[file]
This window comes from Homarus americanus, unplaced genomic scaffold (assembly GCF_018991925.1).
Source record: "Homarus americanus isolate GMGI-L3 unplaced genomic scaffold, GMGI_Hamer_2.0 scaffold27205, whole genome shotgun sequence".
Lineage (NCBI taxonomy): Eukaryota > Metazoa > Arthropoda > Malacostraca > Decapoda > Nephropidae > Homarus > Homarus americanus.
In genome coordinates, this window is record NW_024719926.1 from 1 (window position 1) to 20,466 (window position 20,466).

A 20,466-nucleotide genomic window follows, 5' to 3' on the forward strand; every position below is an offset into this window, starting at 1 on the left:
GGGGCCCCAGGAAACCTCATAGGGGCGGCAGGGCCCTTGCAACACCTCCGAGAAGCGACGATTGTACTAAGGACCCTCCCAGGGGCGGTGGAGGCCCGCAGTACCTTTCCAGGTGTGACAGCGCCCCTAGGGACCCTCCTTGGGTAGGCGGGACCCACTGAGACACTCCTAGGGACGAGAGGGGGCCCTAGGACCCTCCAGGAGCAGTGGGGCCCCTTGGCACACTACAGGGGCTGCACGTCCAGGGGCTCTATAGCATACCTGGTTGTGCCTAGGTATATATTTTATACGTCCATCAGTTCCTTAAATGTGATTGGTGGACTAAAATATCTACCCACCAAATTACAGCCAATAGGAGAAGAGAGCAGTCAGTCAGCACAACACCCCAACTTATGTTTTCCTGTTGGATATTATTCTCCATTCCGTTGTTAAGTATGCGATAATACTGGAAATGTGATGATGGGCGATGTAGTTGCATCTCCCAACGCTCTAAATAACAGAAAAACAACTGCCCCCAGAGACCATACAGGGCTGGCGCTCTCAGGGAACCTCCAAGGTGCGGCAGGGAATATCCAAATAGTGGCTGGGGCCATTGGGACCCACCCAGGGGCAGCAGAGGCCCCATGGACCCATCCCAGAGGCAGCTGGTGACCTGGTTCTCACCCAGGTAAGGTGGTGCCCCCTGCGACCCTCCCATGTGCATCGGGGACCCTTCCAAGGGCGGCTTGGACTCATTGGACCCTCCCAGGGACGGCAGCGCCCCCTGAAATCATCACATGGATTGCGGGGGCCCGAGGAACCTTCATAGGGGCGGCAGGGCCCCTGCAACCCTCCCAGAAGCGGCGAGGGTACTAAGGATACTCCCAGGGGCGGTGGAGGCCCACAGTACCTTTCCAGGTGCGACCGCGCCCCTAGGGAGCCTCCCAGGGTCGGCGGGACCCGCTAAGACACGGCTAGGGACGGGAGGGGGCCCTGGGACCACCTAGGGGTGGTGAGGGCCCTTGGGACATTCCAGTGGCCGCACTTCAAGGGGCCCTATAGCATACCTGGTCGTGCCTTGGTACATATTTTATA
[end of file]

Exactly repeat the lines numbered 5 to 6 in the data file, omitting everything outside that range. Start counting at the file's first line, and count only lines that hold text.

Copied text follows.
A 20,466-nucleotide genomic window follows, 5' to 3' on the forward strand; every position below is an offset into this window, starting at 1 on the left:
GGGGCCCCAGGAAACCTCATAGGGGCGGCAGGGCCCTTGCAACACCTCCGAGAAGCGACGATTGTACTAAGGACCCTCCCAGGGGCGGTGGAGGCCCGCAGTACCTTTCCAGGTGTGACAGCGCCCCTAGGGACCCTCCTTGGGTAGGCGGGACCCACTGAGACACTCCTAGGGACGAGAGGGGGCCCTAGGACCCTCCAGGAGCAGTGGGGCCCCTTGGCACACTACAGGGGCTGCACGTCCAGGGGCTCTATAGCATACCTGGTTGTGCCTAGGTATATATTTTATACGTCCATCAGTTCCTTAAATGTGATTGGTGGACTAAAATATCTACCCACCAAATTACAGCCAATAGGAGAAGAGAGCAGTCAGTCAGCACAACACCCCAACTTATGTTTTCCTGTTGGATATTATTCTCCATTCCGTTGTTAAGTATGCGATAATACTGGAAATGTGATGATGGGCGATGTAGTTGCATCTCCCAACGCTCTAAATAACAGAAAAACAACTGCCCCCAGAGACCATACAGGGCTGGCGCTCTCAGGGAACCTCCAAGGTGCGGCAGGGAATATCCAAATAGTGGCTGGGGCCATTGGGACCCACCCAGGGGCAGCAGAGGCCCCATGGACCCATCCCAGAGGCAGCTGGTGACCTGGTTCTCACCCAGGTAAGGTGGTGCCCCCTGCGACCCTCCCATGTGCATCGGGGACCCTTCCAAGGGCGGCTTGGACTCATTGGACCCTCCCAGGGACGGCAGCGCCCCCTGAAATCATCACATGGATTGCGGGGGCCCGAGGAACCTTCATAGGGGCGGCAGGGCCCCTGCAACCCTCCCAGAAGCGGCGAGGGTACTAAGGATACTCCCAGGGGCGGTGGAGGCCCACAGTACCTTTCCAGGTGCGACCGCGCCCCTAGGGAGCCTCCCAGGGTCGGCGGGACCCGCTAAGACACGGCTAGGGACGGGAGGGGGCCCTGGGACCACCTAGGGGTGGTGAGGGCCCTTGGGACATTCCAGTGGCCGCACTTCAAGGGGCCCTATAGCATACCTGGTCGTGCCTTGGTACATATTTTATA